April 3: The Fifth Sunday in Lent

Sam Magill is a coach and poet. He has served on the Bishop’s Committee at St. Hilda St. Patrick and has chaired the stewardship committee. This sermon was preached as a response to the texts for the Fifth Sunday in Lent based on the manuscript below.

Last week, Joseph shared a spectacular summary of the story of the prodigal son by reading about Little Bunny and his loving mother. Little Bunny was a rebellious child.. His mother was skillful and loving, staying just close enough to contain his wandering until he decided to come home. He was rewarded with a favorite food – a carrot. The parent – child relationship so well illustrated in the story mirrors the love of the father toward the wayward and repentant son in the story about the Prodigal Son. And, perhaps, mirrors our longing for the ultimate parent in God.

So very much of our theology, liturgy and practices are founded on a loving parent God who sticks with us even as we rebel. Who doesn’t want a parent to tuck us in at night, softly close the door and guard us in our sleep? Our father in heaven. Hallowed by thy name. Thy kingdom come. Give us to day our daily bread… Forgive us when we stray. Because you are in charge. The good, nourishing, guiding parent.

However, parent – child theology is dangerous territory. But much of our theology, especially the theology of white American Christians is based on different ego state – that of the critical parent who evokes the submissive child. While there are certainly times we need to be rebuked, it is easily overdone in the wrong hands. In Robert P. Jones difficult book, White Too Long, we explore how this kind of thinking has been applied to put people in their places and to justify harsh treatment of people we deem to be of lesser status. or selectively quoting from the Bible as in the highly redacted Slave Bible.

I must admit that I have long struggled with the language of Kingdoms and Lords. Replacing one power structure – a world dominated by division and harm and selfishness – with another power structure – God’s reign, the return of Jesus – It is so easy to hear this as a parent lording over submissive children; a king dominating his subjects; a man dominating his wife and children. A master owning his slaves =In some way, we hope for and believe in, a parent God who will wipe away the bad people and protect his chosen people. A bad hierarchy swapped for a good hierarchy?

Friends, we have much work to do. We pray after the Eucharist each week by thanking God for feeding us in the holy mysteries and then ask God to send us out to do the work HE has given us to do. This is not the prayer of children. It is an adult prayer said on our way out into the world.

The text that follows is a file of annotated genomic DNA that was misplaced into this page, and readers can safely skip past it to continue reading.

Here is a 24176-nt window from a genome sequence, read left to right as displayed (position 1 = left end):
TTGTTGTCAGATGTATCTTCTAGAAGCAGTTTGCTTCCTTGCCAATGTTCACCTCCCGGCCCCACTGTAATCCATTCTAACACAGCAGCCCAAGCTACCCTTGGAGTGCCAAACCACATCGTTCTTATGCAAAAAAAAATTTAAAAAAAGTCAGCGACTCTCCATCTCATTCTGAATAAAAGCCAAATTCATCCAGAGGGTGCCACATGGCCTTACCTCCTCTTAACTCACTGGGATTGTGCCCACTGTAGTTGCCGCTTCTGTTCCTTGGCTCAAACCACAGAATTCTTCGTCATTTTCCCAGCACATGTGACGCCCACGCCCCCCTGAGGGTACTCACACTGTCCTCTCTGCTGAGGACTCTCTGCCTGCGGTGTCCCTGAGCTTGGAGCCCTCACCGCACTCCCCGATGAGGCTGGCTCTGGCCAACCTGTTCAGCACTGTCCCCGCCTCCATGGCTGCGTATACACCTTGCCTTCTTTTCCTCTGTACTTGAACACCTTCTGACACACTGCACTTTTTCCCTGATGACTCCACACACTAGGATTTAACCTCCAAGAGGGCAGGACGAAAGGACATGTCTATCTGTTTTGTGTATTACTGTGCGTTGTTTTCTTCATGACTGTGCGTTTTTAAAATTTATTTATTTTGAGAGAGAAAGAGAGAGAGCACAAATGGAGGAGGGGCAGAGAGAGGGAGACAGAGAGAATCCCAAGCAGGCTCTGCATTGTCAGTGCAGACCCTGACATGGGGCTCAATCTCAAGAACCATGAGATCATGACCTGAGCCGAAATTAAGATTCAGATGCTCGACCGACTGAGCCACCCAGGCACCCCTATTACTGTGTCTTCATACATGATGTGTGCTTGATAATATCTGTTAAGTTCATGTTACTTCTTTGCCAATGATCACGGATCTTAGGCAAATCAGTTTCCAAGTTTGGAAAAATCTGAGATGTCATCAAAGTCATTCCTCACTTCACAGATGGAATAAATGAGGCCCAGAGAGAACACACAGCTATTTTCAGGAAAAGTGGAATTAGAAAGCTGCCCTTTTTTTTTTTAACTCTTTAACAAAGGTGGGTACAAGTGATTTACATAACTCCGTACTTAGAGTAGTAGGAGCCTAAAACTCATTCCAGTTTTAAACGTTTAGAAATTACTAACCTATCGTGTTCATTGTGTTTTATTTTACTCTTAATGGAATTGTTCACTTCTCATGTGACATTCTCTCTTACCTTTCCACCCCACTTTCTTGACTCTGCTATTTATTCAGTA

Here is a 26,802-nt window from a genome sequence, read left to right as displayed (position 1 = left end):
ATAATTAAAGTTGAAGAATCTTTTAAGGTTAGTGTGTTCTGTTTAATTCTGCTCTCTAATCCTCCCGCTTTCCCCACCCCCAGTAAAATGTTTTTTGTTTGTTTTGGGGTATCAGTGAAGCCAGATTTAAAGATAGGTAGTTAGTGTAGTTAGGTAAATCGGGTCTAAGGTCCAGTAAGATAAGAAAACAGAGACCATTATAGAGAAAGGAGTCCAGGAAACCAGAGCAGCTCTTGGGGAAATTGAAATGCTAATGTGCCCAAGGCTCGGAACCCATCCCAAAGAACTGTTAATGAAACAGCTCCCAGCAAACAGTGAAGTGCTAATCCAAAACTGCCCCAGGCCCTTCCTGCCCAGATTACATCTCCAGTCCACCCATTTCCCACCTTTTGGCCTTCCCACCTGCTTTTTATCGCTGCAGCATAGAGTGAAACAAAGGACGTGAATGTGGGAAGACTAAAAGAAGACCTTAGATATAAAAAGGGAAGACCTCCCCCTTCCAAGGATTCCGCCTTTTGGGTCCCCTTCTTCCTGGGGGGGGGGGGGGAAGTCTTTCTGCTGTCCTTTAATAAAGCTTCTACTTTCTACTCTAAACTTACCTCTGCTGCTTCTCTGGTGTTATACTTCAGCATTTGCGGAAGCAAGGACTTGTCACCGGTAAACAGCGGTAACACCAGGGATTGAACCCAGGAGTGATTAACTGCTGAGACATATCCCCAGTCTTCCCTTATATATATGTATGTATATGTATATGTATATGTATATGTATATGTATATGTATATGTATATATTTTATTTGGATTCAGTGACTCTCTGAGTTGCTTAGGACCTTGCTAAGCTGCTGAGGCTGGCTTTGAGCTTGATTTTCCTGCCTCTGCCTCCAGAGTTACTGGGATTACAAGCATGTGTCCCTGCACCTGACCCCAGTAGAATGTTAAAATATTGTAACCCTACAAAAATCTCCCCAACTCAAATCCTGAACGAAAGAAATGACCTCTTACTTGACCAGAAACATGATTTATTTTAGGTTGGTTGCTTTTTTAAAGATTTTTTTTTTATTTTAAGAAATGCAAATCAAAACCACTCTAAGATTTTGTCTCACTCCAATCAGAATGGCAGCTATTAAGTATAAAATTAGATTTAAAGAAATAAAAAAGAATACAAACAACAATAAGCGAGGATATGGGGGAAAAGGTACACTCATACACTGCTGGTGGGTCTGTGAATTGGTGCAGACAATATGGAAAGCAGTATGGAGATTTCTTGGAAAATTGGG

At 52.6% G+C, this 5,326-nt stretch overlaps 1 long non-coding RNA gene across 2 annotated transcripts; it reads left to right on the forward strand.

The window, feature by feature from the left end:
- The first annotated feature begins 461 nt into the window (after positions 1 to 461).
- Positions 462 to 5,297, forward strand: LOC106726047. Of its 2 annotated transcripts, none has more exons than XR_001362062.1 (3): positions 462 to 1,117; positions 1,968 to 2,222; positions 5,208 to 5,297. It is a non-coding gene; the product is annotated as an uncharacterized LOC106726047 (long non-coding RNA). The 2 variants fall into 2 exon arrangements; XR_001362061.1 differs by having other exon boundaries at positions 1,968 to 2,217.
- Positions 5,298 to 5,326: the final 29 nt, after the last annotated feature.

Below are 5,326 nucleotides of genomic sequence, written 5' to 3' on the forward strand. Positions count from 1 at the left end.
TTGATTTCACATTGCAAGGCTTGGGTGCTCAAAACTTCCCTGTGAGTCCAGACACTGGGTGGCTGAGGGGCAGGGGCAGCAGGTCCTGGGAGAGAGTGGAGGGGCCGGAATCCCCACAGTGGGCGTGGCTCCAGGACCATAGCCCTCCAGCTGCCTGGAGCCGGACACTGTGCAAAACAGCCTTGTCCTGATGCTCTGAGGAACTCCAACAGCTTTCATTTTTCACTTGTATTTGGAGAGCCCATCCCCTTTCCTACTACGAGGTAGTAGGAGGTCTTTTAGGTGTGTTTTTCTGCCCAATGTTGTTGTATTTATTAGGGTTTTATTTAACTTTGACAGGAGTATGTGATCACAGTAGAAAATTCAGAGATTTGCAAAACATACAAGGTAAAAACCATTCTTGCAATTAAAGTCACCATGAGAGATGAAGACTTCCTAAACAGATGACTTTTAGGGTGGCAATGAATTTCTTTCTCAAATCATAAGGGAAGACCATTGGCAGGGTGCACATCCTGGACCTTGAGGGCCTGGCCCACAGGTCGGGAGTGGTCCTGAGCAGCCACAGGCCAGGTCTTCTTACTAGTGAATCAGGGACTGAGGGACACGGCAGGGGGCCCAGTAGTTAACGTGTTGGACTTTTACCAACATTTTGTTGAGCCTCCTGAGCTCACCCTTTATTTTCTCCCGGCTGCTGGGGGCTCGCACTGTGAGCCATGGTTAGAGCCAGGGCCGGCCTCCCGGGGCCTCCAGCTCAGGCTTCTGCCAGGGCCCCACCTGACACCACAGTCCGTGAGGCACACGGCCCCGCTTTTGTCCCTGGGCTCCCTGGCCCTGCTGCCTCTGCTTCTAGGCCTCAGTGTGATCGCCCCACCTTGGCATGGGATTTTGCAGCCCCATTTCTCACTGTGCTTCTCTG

Robert Jones, at the end Chapter Three in White Too Long, calls us to deeply examine our understanding of the Bible, our theology and our very humanity – all in relationship to the entire diverse and inclusive creation. This will take courage and a shift from a theology of dominance to a theology of love.

Today’s readings, in Philippians and in John, provide a way forward if we examine them with fresh eyes. Martha is in the kitchen preparing dinner. Mary sitting at Jesus feet adoring him. As is so often the case, the person serving us is overlooked, ignored, dismissed as somehow missing the main and highly valued event.

I think back to the Black woman, Gladys Gamble, who cleaned my family home when I was a child. Gladys was always treated kindly. Why, we even gave her the coffee can at the back of the stove which we filled with bacon fat each morning. Her love of me, a young white kid, was as profound as any mother. I still feel it. But there’s no doubt in my mind that she was kept in her place, welcomed, but in her role, her station, her separateness. While I was invited to her home and sat with her husband, Mr. Gable, was never invited to my house.
In the Gospel according to John, we encounter Jesus and his friends at the house of Martha, Mary and Lazarus. In John, the focus is on an exchange between the Judas and Jesus after Mary anointed Jesus’ feet and dried them with her hair. In Luke, at the same dinner, Jesus rebukes Martha for worrying about preparing the meal, while Mary sits at HIS feet listening.
Was Jesus really saying the Mary’s devotion was better than Martha’s. Not in a theology of love.

I have often felt that Martha gets shortchanged here. She is the one acting in a service capacity. As happens often, the servers are brushed aside, ignored, or rebuked for providing the essential ingredients for the event. In a theology of love, service takes on enormous importance.

Mary and Martha both offered tenderness to Jesus. Each of them loved HIM – but in different love languages. In different love languages. In any ongoing community, we need both of them. Elsewhere in Scripture, we are told that each person is called to particular ministries. I say, we are each called to live out our love in our own way. One person may sing in the choir, one person might clean the rain gutters, one person might get here early and prepare coffee, one person might place socks in the sock box and so on and on. One person prepares the table; one person voices the consecration of the Eucharist and serves that Holy meal. Everyone speaking their own love language. All are essential.